Where We Have Been and Where We Are Going

Hovanec web.jpgTo truly know an electrical contractor, you must know their story. 

All of us here have been on a journey within the electrical industry. Although everyone’s journey is different, the path we travel is largely the same. We work, we learn, and we move ahead. Some of us started in a family business, others got into the business because it is what their father, grandfather, or another relative did for a living. For me, it was purely by chance that I ended up in the electrical industry.  

When I began my senior year of high school, I had no idea what I wanted to do for a career. I decided to transfer into a Cooperative Industrial Education Program, where I could spend a week in the classroom and a week working 40 hours at a job. On the first day of class, I was provided a brief description of available jobs with local employers. At first, I did not hear anything that interested me, but then the teacher said they had a job with a local electrical contractor. I had a cousin who was an electrician; I specifically remembered him coming to the house and changing out a bad three-way switch in my parents’ home. I thought my cousin was doing pretty well, so I volunteered. 

The experience with the contractor was great. However, when I graduated high school at 17 years old my employer had to let me go because I could not be insured until I turned 18. After splitting the next year between building speaker cabinets and assembling heart catheters, I finally landed a job with another electrical contractor. 

Unfortunately, the contractor declined to sponsor me in a registered apprenticeship program, because when he saw the periodical wage increases on the paperwork he said, “You mean I have to pay you for this.” So I opted to make my own way through vocational school to become a journeyman electrician.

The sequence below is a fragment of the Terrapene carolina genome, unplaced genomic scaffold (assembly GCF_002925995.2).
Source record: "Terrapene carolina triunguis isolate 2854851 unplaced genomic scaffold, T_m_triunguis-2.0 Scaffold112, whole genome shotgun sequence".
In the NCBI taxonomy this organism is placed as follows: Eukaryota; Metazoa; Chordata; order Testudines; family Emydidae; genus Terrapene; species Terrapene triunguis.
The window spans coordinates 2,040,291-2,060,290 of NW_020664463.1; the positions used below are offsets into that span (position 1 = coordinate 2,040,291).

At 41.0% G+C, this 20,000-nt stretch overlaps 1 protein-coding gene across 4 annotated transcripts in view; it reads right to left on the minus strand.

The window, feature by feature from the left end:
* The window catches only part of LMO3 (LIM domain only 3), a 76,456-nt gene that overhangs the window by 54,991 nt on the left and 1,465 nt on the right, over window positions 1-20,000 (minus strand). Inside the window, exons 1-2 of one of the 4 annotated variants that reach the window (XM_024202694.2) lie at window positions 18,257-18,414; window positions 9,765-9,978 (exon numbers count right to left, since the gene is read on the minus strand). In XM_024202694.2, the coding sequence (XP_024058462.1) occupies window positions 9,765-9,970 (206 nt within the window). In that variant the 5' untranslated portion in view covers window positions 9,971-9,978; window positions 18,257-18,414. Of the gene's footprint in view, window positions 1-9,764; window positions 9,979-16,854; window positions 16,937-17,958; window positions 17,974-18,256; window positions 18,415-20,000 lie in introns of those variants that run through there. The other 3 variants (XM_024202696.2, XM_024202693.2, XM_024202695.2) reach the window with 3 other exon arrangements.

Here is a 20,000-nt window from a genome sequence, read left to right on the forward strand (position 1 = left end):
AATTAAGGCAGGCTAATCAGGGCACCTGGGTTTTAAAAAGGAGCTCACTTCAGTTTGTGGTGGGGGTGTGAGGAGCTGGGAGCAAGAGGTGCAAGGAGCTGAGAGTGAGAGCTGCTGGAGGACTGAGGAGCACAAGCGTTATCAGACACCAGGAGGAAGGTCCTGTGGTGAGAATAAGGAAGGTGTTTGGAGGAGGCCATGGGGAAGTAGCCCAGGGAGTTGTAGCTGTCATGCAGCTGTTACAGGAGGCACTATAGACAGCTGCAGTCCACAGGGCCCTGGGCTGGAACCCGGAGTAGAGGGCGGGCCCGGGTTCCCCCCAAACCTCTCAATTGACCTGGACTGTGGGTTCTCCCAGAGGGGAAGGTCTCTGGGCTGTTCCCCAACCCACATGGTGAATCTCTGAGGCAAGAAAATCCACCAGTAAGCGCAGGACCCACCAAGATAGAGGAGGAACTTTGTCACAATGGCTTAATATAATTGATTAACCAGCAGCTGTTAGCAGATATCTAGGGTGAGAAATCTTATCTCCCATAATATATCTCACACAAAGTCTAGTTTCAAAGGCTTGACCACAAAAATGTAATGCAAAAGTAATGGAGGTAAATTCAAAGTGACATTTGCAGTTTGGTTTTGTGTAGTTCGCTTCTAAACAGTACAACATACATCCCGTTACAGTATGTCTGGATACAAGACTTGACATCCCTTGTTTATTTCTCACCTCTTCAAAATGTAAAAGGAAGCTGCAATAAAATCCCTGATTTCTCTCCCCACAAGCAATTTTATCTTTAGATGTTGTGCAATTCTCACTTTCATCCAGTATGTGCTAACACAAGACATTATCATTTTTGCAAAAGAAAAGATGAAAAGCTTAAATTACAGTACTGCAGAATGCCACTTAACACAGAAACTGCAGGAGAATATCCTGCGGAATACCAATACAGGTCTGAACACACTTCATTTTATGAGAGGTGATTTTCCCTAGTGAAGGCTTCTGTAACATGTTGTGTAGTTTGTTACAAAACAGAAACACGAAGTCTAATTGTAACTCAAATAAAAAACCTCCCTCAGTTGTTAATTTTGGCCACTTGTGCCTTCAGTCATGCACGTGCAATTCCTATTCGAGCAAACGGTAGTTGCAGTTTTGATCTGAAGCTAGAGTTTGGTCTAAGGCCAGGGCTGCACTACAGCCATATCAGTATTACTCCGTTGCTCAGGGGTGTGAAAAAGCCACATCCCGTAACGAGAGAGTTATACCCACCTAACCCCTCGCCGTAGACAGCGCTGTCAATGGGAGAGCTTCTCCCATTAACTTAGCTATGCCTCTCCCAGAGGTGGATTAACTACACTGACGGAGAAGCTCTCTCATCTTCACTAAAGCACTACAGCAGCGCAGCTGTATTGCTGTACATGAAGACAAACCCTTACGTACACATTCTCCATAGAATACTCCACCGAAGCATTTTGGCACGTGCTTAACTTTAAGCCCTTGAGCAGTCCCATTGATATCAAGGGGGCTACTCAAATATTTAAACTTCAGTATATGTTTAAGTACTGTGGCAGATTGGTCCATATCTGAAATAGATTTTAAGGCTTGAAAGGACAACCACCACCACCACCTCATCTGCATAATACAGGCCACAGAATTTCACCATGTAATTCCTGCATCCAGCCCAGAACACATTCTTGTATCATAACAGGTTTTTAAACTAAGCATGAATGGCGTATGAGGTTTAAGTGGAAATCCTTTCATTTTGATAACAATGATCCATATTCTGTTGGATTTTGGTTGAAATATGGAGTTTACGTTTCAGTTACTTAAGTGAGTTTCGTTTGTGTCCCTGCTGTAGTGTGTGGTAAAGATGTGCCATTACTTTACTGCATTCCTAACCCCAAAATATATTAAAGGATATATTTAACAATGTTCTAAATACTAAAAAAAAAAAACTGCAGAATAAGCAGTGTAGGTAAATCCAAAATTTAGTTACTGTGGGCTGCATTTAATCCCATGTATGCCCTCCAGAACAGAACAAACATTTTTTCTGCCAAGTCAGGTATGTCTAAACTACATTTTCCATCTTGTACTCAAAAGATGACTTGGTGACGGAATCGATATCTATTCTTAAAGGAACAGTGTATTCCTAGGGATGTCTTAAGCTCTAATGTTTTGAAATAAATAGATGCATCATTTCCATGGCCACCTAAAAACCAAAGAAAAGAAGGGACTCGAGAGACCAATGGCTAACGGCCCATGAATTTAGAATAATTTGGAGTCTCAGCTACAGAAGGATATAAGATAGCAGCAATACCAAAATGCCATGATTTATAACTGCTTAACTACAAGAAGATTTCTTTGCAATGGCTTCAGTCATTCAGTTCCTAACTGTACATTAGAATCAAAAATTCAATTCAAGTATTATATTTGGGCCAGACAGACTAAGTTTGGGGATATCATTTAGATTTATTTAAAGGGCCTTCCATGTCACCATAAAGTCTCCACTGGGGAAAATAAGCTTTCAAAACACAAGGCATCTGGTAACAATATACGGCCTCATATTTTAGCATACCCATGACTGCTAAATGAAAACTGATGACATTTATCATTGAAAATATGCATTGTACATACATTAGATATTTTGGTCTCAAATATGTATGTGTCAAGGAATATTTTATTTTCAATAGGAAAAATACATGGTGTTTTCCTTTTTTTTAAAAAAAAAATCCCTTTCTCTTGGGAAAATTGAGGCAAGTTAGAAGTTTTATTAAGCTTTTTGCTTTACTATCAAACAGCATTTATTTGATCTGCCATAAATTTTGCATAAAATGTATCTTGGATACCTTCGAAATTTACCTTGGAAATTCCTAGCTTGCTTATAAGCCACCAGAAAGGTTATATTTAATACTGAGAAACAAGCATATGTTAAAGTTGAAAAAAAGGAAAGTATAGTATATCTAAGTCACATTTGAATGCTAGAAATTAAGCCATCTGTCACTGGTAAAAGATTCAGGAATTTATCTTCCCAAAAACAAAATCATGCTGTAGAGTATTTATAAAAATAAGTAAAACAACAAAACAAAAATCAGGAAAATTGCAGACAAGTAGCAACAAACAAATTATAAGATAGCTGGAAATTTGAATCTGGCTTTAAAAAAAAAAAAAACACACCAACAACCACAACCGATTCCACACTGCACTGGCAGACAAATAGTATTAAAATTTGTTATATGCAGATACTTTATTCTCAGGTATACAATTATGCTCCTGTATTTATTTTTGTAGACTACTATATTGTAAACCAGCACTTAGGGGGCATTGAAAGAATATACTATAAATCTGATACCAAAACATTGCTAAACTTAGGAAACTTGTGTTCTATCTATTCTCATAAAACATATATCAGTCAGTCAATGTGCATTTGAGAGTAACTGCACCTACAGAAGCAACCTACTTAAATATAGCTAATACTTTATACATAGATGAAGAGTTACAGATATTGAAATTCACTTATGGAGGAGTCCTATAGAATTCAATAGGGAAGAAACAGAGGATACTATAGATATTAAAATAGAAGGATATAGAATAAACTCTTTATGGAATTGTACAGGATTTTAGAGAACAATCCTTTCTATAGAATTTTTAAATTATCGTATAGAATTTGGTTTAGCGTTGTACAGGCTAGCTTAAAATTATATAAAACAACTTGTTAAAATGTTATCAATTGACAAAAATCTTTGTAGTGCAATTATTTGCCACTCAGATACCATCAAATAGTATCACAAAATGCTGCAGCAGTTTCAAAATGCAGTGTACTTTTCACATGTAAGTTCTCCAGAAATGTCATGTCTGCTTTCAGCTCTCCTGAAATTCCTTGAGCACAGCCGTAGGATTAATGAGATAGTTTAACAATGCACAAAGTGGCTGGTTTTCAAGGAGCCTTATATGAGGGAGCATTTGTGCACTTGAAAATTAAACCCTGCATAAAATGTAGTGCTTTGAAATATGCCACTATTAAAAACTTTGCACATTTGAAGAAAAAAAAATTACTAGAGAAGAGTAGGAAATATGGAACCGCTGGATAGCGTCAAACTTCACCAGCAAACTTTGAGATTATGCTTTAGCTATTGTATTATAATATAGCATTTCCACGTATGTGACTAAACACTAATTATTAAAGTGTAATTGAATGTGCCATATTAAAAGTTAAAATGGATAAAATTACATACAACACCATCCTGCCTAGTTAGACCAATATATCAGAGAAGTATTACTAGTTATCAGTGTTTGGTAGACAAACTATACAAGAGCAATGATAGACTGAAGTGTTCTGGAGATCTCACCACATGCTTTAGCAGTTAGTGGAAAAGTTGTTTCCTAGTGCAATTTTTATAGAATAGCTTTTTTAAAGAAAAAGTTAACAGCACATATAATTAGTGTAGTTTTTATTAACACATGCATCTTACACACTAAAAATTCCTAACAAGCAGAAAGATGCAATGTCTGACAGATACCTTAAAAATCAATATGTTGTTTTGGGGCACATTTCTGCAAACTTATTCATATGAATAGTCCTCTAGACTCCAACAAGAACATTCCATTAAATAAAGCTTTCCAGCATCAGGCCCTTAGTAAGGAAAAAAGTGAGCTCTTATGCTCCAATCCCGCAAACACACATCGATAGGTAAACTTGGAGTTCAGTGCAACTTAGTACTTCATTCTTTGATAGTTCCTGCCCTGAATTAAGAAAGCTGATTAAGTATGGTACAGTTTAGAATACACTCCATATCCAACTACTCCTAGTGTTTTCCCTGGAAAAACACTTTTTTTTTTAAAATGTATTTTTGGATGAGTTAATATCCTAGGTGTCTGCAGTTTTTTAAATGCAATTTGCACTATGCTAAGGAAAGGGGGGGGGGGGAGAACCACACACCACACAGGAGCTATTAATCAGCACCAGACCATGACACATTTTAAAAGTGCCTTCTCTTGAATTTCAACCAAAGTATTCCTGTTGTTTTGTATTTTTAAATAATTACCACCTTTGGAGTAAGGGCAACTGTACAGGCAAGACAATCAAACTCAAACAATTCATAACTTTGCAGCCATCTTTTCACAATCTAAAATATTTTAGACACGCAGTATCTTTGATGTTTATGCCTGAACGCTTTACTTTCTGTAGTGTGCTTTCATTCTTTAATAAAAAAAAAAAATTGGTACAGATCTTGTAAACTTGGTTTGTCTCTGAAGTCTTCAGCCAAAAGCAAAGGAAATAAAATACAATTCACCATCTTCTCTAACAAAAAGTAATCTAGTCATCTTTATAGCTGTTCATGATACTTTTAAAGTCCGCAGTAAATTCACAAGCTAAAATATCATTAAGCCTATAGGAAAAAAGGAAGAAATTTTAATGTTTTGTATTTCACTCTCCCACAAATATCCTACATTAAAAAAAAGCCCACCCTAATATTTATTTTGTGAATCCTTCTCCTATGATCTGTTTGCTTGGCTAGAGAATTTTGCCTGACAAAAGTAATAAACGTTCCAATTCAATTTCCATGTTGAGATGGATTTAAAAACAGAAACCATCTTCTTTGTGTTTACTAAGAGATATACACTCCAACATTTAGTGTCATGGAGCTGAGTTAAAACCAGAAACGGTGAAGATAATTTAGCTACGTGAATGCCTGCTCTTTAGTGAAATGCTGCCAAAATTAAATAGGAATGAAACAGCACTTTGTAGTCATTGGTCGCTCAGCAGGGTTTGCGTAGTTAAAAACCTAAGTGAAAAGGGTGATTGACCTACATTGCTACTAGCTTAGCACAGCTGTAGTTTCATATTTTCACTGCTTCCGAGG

In one of life’s many twists and turns, I ran into a former vocational school classmate. He had become a licensed electrician and gone into business for himself. I worked a couple jobs with him at night and was eventually asked to become a full partner, which I accepted.

Soon after, I ran into the journeyman I had begun my career working under. In the course of our conversation, he told me that he had started his own electrical contracting business. Upon discovering I had done the same, he invited me to become a member of a New Jersey 

In our business, there are always things we see that we question. We wonder why a particular code, regulation, or law was put in place, or why it had not. I thought, “How can I successfully promote change? How can I make a difference in this industry? How can I make the electrical industry better and even safer for the general public?”

I quickly realized that if I was going to make a difference in the electrical industry it would be through a membership in an electrical trade association. While I continued to grow my business, my involvement in the association also grew. I moved from a small local county chapter to the association’s statewide Government Affairs Committee. I eventually became the Government Affairs Chairman and, not long afterward, was elected to the state association’s executive board and eventually became its president.

Several years later, the NJ-IEC was formed by Gene Mini. Gene has worn many hats in IEC, including national president and chairman of the IEC Foundation. At his urging, I joined the NJ-IEC, stepping right in as chair of the NJ-IEC Government Affairs Committee.

During my tenure as chair of the NJ-IEC Government Affairs Committee – and with a great group of guys behind me – we were successful in having six NJ legislative bills signed into law. All of the bills dealt with electrical contracting and public safety. In addition, we successfully amended countless other legislative bills.

I have worked on both the local and national level in the government affairs arena. I served as an IEC Northeast Regional Director and IEC National Legislative Chairman be